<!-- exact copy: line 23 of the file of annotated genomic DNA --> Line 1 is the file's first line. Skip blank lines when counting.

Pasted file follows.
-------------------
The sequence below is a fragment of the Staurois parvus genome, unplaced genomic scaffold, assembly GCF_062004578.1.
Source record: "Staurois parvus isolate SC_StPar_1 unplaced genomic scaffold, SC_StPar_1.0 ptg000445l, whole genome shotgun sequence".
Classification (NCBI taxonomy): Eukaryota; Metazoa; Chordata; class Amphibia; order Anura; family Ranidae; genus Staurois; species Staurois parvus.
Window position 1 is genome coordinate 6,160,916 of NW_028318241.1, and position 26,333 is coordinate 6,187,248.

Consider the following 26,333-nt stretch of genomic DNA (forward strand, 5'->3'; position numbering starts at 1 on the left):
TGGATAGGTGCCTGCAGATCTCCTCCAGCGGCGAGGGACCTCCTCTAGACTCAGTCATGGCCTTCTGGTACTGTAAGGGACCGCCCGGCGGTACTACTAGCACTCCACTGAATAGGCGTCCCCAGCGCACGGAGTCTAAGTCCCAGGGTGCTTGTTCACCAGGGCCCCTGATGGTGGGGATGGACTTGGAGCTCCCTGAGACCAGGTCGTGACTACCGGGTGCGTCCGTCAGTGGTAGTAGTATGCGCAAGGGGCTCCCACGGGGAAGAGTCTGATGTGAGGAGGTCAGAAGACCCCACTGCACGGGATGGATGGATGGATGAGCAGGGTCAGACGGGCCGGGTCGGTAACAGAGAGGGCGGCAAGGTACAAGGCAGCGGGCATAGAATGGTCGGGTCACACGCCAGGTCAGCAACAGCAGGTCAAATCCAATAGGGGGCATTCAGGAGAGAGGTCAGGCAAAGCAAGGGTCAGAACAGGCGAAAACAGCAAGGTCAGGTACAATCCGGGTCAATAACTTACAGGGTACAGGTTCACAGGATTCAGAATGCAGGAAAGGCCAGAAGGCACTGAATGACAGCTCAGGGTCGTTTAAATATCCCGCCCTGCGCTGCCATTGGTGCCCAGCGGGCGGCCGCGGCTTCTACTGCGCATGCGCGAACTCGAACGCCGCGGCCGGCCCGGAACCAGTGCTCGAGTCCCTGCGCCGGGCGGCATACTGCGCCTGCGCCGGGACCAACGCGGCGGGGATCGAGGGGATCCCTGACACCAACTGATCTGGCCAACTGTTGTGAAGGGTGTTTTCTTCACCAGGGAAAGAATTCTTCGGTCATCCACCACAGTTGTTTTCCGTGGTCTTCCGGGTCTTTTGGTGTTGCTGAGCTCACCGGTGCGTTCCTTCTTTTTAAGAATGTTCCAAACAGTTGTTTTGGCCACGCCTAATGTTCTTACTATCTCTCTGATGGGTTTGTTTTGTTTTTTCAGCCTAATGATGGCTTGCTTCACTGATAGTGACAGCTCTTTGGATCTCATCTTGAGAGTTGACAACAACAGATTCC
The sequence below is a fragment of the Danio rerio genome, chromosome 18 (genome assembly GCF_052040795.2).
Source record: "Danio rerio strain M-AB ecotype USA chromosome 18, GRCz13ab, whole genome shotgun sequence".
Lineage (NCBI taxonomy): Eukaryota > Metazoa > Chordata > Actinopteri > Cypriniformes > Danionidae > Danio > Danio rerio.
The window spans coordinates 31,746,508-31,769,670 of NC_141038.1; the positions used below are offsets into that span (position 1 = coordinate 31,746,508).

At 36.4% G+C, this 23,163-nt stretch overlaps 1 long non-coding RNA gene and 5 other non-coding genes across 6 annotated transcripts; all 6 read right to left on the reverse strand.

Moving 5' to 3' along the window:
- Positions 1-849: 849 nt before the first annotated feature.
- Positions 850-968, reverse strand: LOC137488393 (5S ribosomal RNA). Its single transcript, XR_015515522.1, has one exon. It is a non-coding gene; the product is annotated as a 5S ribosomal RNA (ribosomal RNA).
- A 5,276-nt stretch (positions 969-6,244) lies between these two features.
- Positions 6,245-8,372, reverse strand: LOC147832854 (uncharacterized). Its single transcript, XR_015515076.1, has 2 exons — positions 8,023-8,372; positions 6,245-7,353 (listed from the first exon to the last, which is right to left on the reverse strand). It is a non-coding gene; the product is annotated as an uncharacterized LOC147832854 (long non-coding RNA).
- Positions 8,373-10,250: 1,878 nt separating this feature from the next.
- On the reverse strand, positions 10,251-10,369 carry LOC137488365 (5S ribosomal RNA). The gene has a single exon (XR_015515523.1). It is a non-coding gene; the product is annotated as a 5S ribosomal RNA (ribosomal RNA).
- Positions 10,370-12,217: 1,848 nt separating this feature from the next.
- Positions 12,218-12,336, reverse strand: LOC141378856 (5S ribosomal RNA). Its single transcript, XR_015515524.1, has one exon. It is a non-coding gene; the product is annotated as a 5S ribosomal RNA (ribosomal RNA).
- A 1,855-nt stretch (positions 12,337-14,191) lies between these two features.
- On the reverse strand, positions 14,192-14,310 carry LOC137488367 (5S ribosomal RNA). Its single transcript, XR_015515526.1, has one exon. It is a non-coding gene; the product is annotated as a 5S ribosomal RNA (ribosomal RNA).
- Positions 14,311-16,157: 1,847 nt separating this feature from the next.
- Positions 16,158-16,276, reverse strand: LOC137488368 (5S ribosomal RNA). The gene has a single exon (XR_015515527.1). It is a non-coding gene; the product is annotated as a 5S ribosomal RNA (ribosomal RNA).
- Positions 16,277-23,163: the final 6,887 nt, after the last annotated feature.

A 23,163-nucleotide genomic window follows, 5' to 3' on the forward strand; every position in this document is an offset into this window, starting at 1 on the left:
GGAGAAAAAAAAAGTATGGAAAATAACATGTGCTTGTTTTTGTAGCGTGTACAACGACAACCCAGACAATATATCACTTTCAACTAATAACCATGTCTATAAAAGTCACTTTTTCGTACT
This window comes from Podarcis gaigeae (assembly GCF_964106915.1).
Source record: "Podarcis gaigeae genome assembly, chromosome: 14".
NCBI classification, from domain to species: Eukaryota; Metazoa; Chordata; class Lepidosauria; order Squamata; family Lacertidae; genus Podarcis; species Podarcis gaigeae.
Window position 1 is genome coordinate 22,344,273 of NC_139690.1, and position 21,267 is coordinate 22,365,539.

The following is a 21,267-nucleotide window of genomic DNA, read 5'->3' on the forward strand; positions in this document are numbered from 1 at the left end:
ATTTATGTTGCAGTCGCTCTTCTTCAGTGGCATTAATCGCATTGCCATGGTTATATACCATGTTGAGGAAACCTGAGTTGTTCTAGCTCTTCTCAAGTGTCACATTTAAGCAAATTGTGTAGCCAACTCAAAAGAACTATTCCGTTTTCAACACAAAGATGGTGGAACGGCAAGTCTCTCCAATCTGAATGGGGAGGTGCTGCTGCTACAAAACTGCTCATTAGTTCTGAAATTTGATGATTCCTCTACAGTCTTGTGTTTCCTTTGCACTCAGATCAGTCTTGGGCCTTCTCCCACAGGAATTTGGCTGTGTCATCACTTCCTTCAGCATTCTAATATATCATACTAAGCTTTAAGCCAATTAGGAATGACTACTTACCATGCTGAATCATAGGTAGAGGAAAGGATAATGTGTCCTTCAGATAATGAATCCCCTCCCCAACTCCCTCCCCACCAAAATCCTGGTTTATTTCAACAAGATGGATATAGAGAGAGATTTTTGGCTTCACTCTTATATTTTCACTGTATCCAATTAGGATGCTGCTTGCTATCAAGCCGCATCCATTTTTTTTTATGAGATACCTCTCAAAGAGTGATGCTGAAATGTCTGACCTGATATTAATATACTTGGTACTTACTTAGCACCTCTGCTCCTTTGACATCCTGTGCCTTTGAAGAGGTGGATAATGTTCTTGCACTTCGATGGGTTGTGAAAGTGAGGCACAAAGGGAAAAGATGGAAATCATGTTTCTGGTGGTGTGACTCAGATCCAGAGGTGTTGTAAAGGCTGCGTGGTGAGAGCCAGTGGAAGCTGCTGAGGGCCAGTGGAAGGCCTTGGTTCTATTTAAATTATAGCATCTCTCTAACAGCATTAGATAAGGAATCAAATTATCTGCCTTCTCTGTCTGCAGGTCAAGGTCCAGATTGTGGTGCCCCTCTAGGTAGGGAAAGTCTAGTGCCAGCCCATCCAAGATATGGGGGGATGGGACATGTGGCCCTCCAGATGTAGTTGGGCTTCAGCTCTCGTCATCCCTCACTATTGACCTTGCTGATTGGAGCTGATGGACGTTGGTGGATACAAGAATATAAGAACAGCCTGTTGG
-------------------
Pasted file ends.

- Positions 14,311-16,157: 1,847 nt separating this feature from the next.